Editorials

So far, so good for Iran nuclear deal

Israeli Prime Minister Benjamin Netanyahu told a joint session of Congress in March 2015 that a deal would “all but guarantee” that Iran would get nuclear weapons, but the agreement seems to be working so far.
Israeli Prime Minister Benjamin Netanyahu told a joint session of Congress in March 2015 that a deal would “all but guarantee” that Iran would get nuclear weapons, but the agreement seems to be working so far. Associated Press

“Disastrous.” “A historic surrender.” “Sheer insanity.”

Those were only some of the strident criticisms of the deal the Obama administration negotiated with Iran over its nuclear program.

One year later, Iran has given up 98 percent of its nuclear material, international inspectors are monitoring nuclear facilities and most experts agree that it would take months longer for Iran to assemble a nuclear weapon. In January, five Americans were released from Iranian prisons on the same day that the nuclear deal was certified and some of the most crippling economic sanctions against Iran lifted.

Not too shabby – and nowhere near the disaster that hyperventilating opponents warned about.

As The New York Times reported Thursday, even the top military leader in Israel – whose prime minister was invited by Republicans to give a blistering take-down of the deal before a joint session of Congress – said the agreement has “removed the most serious danger to Israel’s existence for the foreseeable future.”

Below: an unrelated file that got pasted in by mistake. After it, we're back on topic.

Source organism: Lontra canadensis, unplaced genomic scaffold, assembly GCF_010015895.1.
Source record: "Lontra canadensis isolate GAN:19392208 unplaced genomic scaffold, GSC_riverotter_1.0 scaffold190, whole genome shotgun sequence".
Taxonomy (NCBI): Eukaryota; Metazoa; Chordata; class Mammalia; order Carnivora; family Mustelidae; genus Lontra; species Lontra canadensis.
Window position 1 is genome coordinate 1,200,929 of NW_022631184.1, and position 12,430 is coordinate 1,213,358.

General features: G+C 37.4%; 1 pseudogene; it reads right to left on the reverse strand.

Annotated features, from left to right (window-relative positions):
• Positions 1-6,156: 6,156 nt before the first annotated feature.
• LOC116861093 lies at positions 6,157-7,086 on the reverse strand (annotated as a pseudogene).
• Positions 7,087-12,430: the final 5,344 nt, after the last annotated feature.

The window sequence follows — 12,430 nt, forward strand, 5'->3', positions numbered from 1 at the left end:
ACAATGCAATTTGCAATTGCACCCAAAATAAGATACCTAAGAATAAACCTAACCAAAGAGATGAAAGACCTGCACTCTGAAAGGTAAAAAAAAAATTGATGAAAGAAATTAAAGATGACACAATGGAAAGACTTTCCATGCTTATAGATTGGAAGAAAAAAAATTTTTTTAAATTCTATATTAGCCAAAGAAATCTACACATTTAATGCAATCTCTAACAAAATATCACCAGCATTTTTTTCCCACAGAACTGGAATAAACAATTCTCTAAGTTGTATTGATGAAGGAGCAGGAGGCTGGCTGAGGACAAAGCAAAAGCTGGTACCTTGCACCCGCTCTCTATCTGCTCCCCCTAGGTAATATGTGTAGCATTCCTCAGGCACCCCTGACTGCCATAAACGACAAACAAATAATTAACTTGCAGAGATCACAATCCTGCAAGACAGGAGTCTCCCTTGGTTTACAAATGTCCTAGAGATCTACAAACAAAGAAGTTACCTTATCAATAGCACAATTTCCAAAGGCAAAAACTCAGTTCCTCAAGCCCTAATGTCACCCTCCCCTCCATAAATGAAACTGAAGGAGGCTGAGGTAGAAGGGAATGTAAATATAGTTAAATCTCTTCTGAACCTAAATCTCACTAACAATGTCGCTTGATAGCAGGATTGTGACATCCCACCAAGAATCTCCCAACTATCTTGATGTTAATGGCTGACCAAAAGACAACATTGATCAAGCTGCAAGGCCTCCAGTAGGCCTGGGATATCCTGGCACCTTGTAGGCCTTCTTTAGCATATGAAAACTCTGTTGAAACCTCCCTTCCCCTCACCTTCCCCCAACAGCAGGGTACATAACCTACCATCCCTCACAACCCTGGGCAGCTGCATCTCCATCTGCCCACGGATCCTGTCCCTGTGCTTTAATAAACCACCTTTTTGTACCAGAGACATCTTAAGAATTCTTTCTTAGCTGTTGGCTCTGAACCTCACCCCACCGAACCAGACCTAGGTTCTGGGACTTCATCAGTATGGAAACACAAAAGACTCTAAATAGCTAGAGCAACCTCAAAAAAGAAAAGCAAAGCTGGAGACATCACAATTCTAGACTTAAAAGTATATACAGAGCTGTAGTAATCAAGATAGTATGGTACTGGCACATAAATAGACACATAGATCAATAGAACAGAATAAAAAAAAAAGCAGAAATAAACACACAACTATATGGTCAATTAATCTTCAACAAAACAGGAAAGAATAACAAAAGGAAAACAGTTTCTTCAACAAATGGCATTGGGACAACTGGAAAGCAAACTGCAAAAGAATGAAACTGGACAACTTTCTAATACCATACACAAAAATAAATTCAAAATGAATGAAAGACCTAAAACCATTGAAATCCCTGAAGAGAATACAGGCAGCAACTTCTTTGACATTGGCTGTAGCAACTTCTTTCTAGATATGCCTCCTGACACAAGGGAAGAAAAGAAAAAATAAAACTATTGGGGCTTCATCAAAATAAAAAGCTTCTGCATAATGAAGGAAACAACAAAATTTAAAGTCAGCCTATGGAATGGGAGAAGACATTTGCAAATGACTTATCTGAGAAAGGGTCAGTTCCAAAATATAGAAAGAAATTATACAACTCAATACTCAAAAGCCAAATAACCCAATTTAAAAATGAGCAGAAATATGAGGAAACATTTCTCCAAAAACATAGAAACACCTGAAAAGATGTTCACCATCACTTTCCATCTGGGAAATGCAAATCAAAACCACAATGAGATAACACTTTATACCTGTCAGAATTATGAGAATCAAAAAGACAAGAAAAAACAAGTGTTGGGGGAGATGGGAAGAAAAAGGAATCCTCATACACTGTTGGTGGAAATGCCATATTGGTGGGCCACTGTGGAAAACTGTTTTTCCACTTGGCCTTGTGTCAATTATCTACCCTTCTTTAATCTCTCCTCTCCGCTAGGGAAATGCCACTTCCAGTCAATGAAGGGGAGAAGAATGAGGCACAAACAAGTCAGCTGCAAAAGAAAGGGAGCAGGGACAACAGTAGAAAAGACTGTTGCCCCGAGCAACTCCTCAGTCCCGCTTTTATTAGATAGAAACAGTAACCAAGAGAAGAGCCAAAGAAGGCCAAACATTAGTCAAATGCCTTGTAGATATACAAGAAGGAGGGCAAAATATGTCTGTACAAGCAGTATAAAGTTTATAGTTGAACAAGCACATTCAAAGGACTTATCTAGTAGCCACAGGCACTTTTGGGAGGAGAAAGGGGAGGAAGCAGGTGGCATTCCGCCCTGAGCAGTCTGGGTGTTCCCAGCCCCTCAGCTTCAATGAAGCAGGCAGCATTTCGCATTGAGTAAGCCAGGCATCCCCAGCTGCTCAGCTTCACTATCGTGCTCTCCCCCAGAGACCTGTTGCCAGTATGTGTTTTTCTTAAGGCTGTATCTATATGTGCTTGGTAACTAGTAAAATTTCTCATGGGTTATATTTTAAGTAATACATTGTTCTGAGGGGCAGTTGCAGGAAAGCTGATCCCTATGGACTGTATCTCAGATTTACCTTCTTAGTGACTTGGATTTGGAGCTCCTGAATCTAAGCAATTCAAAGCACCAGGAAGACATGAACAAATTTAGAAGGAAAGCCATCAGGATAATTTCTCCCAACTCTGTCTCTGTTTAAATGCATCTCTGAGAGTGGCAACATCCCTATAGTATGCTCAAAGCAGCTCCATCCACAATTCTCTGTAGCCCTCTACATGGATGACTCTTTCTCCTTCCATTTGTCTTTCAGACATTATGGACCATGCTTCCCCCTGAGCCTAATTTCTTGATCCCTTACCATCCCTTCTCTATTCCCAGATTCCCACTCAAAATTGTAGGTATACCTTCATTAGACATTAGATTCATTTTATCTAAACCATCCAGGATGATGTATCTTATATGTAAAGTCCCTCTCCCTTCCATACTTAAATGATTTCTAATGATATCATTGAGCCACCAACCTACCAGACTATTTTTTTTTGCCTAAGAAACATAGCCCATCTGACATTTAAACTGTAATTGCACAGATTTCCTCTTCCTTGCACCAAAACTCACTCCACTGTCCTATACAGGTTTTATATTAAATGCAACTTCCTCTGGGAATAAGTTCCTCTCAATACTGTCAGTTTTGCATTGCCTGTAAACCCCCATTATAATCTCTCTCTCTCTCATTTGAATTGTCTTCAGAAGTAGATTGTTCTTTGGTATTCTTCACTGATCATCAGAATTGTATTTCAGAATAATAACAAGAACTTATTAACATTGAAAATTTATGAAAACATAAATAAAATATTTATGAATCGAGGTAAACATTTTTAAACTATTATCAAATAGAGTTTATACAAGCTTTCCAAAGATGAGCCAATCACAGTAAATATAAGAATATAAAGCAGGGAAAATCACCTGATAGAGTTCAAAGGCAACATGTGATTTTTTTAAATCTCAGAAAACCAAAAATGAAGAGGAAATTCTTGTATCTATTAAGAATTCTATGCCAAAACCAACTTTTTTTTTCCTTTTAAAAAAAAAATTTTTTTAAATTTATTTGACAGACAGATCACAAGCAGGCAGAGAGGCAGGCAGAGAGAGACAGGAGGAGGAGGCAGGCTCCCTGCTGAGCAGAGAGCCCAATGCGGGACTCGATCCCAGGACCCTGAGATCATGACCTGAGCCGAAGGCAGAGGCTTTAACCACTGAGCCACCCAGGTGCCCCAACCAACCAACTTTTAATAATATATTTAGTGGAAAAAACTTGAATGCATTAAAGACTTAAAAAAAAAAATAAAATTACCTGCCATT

But don’t hold your breath for many critics to give any credit to the painstaking diplomacy of the Obama team.

Donald Trump surely won’t. On his way to the Republican nomination, he has repeatedly called the Iran agreement one of the worst deals ever and claimed that Iran “made such fools of us.” He told a pro-Israel lobbying group in March that his “number one priority is to dismantle the disastrous deal with Iran.”

But as on so many issues, he has offered few details of what he would do as president and definitely no plausible alternative. And with the terrorist attacks in Europe, Iran’s nuclear ambitions have taken a back seat as a campaign issue.

If Trump and his surrogates mention the Iran deal at all at the GOP convention next week in Cleveland, they are sure to continue bashing it as a way to attack the foreign policy of President Barack Obama and of Hillary Clinton, the former secretary of state and Trump’s Democratic opponent. Every Republican in Congress who voted on the deal opposed it, and some are still trying to scuttle it.

It’s true that the broader goals for the agreement are a long way off. Iran conducted missile tests and is sending troops to support Syrian dictator Bashar al-Assad, while continuing to abuse human rights at home. Overall relations with America remain chilly at best.

Yet, while far from perfect and still a work in progress, the Iran nuclear deal has made the world slightly safer. In these turbulent times, that’s a real accomplishment.

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